UIC opens three new health care simulation centers
This fall, the University of Illinois at Chicago celebrates the opening of three health care simulation centers. The facilities, which are run individually by the university’s College of Medicine, College of Nursing and College of Pharmacy, use specially trained actors, advanced and computerized manikins of all ages, and simulated environments to help students and health care professionals practice clinical skills, communication and decision-making skills, and get hands-on training in medical diagnosis, treatment and care.
Together, these spaces will facilitate more than 50,000 hours of hands-on learning for nearly 20,000 learners working or pursuing careers in the health sciences.
The Simulation and Integrative Learning Institute
Part of the College of Medicine, the Simulation and Integrative Learning Institute is a $23.5 million, 28,000-square-foot center located at 1220 S. Wood St., on UIC’s campus in the Illinois Medical District. The institute and its new space is an upgrade from the college’s previous simulation space, the Graham Clinical Performance Center, which was only 8,000 square feet and operated beyond capacity for many years. In 2018, it provided more than 46,500 hours of training through 124 programs.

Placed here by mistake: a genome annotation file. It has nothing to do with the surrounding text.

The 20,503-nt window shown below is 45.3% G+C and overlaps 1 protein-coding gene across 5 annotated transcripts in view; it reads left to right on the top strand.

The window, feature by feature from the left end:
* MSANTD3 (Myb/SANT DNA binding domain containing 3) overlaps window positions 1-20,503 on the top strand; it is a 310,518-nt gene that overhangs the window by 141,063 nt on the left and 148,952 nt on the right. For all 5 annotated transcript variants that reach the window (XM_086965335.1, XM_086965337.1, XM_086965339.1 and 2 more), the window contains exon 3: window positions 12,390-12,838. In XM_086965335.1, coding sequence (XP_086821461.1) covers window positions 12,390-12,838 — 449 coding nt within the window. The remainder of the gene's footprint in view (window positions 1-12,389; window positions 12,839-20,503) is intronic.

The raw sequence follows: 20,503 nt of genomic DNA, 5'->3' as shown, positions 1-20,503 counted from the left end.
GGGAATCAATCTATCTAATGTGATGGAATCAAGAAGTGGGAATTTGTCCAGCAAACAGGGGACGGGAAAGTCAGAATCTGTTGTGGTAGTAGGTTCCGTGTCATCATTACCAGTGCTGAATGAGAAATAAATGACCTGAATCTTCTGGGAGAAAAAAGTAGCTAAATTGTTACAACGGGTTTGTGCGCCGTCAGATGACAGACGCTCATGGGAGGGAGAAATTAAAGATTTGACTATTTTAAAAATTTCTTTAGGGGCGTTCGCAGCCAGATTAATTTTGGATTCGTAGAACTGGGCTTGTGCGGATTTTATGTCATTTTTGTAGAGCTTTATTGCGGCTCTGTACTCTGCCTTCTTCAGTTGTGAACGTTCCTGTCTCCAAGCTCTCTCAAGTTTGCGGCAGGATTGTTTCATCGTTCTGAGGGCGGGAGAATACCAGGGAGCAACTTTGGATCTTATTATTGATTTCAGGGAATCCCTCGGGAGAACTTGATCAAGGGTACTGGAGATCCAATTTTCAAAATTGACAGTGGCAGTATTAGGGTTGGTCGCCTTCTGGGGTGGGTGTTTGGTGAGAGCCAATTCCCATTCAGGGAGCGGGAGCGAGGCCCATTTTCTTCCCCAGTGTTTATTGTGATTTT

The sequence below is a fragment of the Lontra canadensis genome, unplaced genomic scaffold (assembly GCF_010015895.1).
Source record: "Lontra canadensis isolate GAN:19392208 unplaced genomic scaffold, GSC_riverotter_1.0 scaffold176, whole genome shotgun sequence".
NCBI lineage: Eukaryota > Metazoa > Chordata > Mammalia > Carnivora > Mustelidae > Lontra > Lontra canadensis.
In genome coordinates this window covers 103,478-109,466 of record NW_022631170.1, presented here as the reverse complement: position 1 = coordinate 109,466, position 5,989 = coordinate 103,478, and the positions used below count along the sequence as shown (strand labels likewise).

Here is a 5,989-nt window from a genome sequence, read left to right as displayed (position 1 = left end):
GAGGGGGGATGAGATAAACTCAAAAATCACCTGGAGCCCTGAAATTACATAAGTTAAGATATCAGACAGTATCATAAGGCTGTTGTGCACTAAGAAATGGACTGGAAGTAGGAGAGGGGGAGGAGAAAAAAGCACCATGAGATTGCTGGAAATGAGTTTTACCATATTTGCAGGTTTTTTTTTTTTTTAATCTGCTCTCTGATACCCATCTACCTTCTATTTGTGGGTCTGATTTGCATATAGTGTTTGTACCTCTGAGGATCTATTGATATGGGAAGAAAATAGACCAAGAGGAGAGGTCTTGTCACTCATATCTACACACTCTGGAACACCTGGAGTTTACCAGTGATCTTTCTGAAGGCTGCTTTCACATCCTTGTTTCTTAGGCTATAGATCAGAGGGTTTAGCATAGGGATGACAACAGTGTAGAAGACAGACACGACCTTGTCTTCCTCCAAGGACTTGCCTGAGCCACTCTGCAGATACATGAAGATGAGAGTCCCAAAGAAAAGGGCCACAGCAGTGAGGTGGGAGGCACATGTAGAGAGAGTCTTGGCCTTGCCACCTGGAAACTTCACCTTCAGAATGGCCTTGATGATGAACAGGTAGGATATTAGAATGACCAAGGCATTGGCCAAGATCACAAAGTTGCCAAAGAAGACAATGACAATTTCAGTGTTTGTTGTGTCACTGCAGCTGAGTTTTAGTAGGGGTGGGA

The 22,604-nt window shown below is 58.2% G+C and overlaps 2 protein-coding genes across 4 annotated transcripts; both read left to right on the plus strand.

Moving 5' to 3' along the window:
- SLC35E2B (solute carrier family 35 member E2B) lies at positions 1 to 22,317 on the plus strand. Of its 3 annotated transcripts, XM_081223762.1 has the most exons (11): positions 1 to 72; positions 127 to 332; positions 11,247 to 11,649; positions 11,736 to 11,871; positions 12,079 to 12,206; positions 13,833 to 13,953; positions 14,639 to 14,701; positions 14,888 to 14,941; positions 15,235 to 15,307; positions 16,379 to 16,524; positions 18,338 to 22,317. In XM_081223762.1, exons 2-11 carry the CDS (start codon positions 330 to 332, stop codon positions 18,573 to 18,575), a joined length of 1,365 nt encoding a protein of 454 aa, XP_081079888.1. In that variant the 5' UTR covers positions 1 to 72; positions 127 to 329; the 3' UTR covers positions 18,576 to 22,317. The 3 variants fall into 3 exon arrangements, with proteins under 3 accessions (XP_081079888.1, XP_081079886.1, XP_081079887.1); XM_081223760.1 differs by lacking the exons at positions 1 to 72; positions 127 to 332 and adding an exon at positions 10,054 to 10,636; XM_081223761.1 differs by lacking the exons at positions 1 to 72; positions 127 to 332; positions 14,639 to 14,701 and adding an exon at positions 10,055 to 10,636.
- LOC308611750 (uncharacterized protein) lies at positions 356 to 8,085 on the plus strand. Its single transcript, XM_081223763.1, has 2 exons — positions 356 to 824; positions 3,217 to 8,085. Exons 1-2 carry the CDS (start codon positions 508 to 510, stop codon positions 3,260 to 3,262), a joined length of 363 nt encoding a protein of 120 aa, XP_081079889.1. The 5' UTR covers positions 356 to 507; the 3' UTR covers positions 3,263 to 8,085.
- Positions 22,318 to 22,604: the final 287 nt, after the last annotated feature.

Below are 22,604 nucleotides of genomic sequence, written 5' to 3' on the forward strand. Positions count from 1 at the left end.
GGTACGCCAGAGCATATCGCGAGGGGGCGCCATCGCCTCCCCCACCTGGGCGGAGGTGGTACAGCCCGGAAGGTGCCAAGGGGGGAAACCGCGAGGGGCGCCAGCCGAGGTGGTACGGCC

“Our expansion into this new space allows us to explore new and innovative projects and offer more training opportunities to learners at all levels, including patients and the community,” said UIC’s Dr. Christine Park, director of simulation and professor of anesthesiology at the College of Medicine. “What makes us special is that we provide integrative learning for the comprehensive development of clinicians. Simulation is not only about clinical and technical acumen, it is also about championing health equity, ethics and justice. Using simulation, we can promote compassion, human-centered and patient-partnered care, and even self-care and wellness.”